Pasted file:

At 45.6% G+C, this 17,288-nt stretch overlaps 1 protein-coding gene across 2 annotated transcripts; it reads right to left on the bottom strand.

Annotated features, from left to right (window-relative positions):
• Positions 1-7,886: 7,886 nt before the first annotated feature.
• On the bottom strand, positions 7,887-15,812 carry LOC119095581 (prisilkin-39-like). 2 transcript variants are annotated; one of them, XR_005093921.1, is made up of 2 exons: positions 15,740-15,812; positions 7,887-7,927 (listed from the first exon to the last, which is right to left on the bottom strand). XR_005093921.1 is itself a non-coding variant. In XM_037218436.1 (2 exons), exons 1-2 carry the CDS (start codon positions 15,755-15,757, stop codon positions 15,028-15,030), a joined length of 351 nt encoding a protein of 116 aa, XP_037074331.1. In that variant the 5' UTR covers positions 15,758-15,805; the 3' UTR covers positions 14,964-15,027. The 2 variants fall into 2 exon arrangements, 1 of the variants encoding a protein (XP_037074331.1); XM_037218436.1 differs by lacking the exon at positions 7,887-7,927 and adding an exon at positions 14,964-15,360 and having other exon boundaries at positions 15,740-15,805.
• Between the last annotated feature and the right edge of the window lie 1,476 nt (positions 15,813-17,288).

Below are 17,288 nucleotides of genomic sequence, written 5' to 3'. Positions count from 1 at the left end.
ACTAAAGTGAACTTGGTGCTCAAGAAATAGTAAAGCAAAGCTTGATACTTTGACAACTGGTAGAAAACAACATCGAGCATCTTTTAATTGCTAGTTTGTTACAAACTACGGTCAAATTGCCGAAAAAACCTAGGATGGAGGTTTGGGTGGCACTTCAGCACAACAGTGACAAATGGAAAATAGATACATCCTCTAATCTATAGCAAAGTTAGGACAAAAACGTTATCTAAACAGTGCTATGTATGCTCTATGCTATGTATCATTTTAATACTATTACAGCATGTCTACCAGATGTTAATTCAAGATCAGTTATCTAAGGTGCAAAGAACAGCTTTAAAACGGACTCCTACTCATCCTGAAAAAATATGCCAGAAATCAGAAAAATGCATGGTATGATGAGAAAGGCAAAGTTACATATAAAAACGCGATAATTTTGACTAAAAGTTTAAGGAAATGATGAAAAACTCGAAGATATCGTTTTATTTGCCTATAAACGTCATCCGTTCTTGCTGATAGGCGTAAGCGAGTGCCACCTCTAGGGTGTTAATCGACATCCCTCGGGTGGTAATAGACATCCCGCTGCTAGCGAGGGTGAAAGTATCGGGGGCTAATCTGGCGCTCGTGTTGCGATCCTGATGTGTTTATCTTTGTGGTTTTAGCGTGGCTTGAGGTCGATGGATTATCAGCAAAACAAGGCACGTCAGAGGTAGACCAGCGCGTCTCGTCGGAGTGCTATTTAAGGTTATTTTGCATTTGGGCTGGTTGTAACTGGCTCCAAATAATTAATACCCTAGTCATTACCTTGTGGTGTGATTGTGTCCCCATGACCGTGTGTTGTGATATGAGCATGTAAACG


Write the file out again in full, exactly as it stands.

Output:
At 45.6% G+C, this 17,288-nt stretch overlaps 1 protein-coding gene across 2 annotated transcripts; it reads right to left on the bottom strand.

Annotated features, from left to right (window-relative positions):
• Positions 1-7,886: 7,886 nt before the first annotated feature.
• On the bottom strand, positions 7,887-15,812 carry LOC119095581 (prisilkin-39-like). 2 transcript variants are annotated; one of them, XR_005093921.1, is made up of 2 exons: positions 15,740-15,812; positions 7,887-7,927 (listed from the first exon to the last, which is right to left on the bottom strand). XR_005093921.1 is itself a non-coding variant. In XM_037218436.1 (2 exons), exons 1-2 carry the CDS (start codon positions 15,755-15,757, stop codon positions 15,028-15,030), a joined length of 351 nt encoding a protein of 116 aa, XP_037074331.1. In that variant the 5' UTR covers positions 15,758-15,805; the 3' UTR covers positions 14,964-15,027. The 2 variants fall into 2 exon arrangements, 1 of the variants encoding a protein (XP_037074331.1); XM_037218436.1 differs by lacking the exon at positions 7,887-7,927 and adding an exon at positions 14,964-15,360 and having other exon boundaries at positions 15,740-15,805.
• Between the last annotated feature and the right edge of the window lie 1,476 nt (positions 15,813-17,288).

Below are 17,288 nucleotides of genomic sequence, written 5' to 3'. Positions count from 1 at the left end.
ACTAAAGTGAACTTGGTGCTCAAGAAATAGTAAAGCAAAGCTTGATACTTTGACAACTGGTAGAAAACAACATCGAGCATCTTTTAATTGCTAGTTTGTTACAAACTACGGTCAAATTGCCGAAAAAACCTAGGATGGAGGTTTGGGTGGCACTTCAGCACAACAGTGACAAATGGAAAATAGATACATCCTCTAATCTATAGCAAAGTTAGGACAAAAACGTTATCTAAACAGTGCTATGTATGCTCTATGCTATGTATCATTTTAATACTATTACAGCATGTCTACCAGATGTTAATTCAAGATCAGTTATCTAAGGTGCAAAGAACAGCTTTAAAACGGACTCCTACTCATCCTGAAAAAATATGCCAGAAATCAGAAAAATGCATGGTATGATGAGAAAGGCAAAGTTACATATAAAAACGCGATAATTTTGACTAAAAGTTTAAGGAAATGATGAAAAACTCGAAGATATCGTTTTATTTGCCTATAAACGTCATCCGTTCTTGCTGATAGGCGTAAGCGAGTGCCACCTCTAGGGTGTTAATCGACATCCCTCGGGTGGTAATAGACATCCCGCTGCTAGCGAGGGTGAAAGTATCGGGGGCTAATCTGGCGCTCGTGTTGCGATCCTGATGTGTTTATCTTTGTGGTTTTAGCGTGGCTTGAGGTCGATGGATTATCAGCAAAACAAGGCACGTCAGAGGTAGACCAGCGCGTCTCGTCGGAGTGCTATTTAAGGTTATTTTGCATTTGGGCTGGTTGTAACTGGCTCCAAATAATTAATACCCTAGTCATTACCTTGTGGTGTGATTGTGTCCCCATGACCGTGTGTTGTGATATGAGCATGTAAACG